Human psychology works in surprising ways, due to our inherent biases. Most of us tend to stick to established world views, even in the face of mounting evidence. This begs the question: what does it take to shift a view about something 180 degrees? A new study investigated the dynamics of persuasion — on the internet, at least. In short, you’re likely to change your mind about Donald Trump or whether or not climate change is real when 1) there are more people who share this view; 2) arguments feature specific examples with sources; 3) a soft tone is used; 4) you receive replies to your comment in a timely manner that suggests engagement.
The results were published by researchers at Cornell University. They studies threads on the Reddit forum /r/ChangeMyView where people start discussions by inviting others to argue that their belief is wrong. Some of the features threads on the homepage today include “CMV:That cyclists should have to carry ID with them like every other road user”, “CMV: Spanking isn’t such a bad thing if used sparingly”, or “CMV: Marco Rubio would be the best representative for the United States”. If the thread start changes this view, he is kindly asked to signal this with a ∆ sign which is the Greek symbol universally used to denote change, while explaining what was it exactly that led to the shift. It’s quite different from random ramblings and feuds on Twitter, which is why the researchers found it an excellent source of data.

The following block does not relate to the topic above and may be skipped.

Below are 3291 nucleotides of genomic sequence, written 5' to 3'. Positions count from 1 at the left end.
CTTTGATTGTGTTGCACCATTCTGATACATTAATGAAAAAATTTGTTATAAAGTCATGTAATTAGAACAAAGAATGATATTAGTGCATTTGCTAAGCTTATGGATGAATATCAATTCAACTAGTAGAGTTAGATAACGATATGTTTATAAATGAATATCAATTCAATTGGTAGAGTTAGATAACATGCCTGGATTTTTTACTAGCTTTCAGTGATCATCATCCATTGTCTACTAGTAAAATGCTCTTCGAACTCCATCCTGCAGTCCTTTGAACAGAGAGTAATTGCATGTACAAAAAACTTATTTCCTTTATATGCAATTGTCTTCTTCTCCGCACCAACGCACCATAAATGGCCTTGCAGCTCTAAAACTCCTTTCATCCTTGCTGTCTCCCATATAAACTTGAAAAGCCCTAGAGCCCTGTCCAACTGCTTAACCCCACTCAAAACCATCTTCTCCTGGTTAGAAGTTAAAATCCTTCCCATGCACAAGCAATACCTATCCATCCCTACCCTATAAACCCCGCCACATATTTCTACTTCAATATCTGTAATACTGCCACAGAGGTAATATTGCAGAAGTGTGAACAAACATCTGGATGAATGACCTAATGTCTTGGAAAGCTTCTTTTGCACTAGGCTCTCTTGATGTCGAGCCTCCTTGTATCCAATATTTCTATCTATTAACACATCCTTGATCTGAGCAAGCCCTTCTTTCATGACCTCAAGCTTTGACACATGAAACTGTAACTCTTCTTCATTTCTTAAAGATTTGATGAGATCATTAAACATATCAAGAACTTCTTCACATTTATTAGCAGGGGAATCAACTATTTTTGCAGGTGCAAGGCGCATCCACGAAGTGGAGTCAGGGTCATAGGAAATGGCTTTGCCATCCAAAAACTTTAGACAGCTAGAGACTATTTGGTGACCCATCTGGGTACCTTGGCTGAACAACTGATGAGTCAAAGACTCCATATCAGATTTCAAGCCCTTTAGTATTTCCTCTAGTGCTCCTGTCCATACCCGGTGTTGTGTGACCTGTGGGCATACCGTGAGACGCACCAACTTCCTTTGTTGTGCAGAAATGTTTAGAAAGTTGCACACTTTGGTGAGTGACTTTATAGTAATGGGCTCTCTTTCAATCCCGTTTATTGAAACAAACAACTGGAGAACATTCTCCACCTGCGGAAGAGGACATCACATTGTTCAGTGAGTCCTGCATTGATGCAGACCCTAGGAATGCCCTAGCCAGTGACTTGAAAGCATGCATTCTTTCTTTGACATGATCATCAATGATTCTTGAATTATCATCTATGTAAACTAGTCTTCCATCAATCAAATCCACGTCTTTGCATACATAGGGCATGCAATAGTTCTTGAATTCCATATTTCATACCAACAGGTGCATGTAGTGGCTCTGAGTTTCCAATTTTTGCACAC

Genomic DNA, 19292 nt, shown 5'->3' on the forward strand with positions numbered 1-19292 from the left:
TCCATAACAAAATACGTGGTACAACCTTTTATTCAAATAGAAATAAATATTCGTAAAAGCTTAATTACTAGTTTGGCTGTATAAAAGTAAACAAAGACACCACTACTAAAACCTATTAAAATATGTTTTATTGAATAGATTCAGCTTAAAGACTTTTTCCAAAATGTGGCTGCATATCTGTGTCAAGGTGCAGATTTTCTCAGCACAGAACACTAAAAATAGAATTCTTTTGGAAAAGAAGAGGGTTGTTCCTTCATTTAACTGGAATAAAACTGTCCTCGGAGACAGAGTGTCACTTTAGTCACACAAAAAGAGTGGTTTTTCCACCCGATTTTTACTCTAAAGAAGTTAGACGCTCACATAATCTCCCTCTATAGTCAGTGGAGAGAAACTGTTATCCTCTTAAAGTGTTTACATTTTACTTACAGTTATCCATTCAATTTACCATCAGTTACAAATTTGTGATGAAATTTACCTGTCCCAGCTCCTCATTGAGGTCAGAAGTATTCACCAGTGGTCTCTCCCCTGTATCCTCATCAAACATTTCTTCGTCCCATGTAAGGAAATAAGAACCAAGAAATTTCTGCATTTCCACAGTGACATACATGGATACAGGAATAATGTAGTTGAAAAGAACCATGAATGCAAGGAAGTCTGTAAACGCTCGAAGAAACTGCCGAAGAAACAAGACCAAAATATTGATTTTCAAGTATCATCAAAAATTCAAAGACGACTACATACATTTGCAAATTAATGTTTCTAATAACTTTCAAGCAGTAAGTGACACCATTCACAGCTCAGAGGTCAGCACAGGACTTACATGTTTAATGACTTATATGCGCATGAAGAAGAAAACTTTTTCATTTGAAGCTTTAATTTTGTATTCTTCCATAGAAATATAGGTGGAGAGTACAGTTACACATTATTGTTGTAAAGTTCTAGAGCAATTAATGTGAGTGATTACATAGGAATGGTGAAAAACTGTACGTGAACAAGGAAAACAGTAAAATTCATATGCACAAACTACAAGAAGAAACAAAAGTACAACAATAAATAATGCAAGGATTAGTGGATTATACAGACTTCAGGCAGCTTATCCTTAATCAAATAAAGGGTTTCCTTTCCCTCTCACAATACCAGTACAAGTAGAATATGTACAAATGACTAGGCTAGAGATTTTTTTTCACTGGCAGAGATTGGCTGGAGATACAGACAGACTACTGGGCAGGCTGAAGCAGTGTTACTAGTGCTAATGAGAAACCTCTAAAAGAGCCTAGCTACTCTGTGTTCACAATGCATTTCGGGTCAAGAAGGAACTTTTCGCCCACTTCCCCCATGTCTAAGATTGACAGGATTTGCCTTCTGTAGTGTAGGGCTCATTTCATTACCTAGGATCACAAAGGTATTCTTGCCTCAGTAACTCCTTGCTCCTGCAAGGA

In the threads where the poster actually changed his view, several factors were identified to may have caused the shift. Back and forth exchanges between participants is a sign of successful persuasion. Not surprising if you’ve read a couple of internet forums, it can also be a distinct sign of failure. If a discussion involves four replies each and the poster hasn’t been convinced, chances have it nothing will. If you see absolute wording like “anyone,” “certain,” and “nothing,” and superlative adjectives like “worst” and “best,” then its likely the poster is stubborn and difficult to persuade. Those that write using the pronoun “I”, instead of “We”, are more likely to be malleable.
Convincing someone to change their views is never easy, but maybe using these findings might help.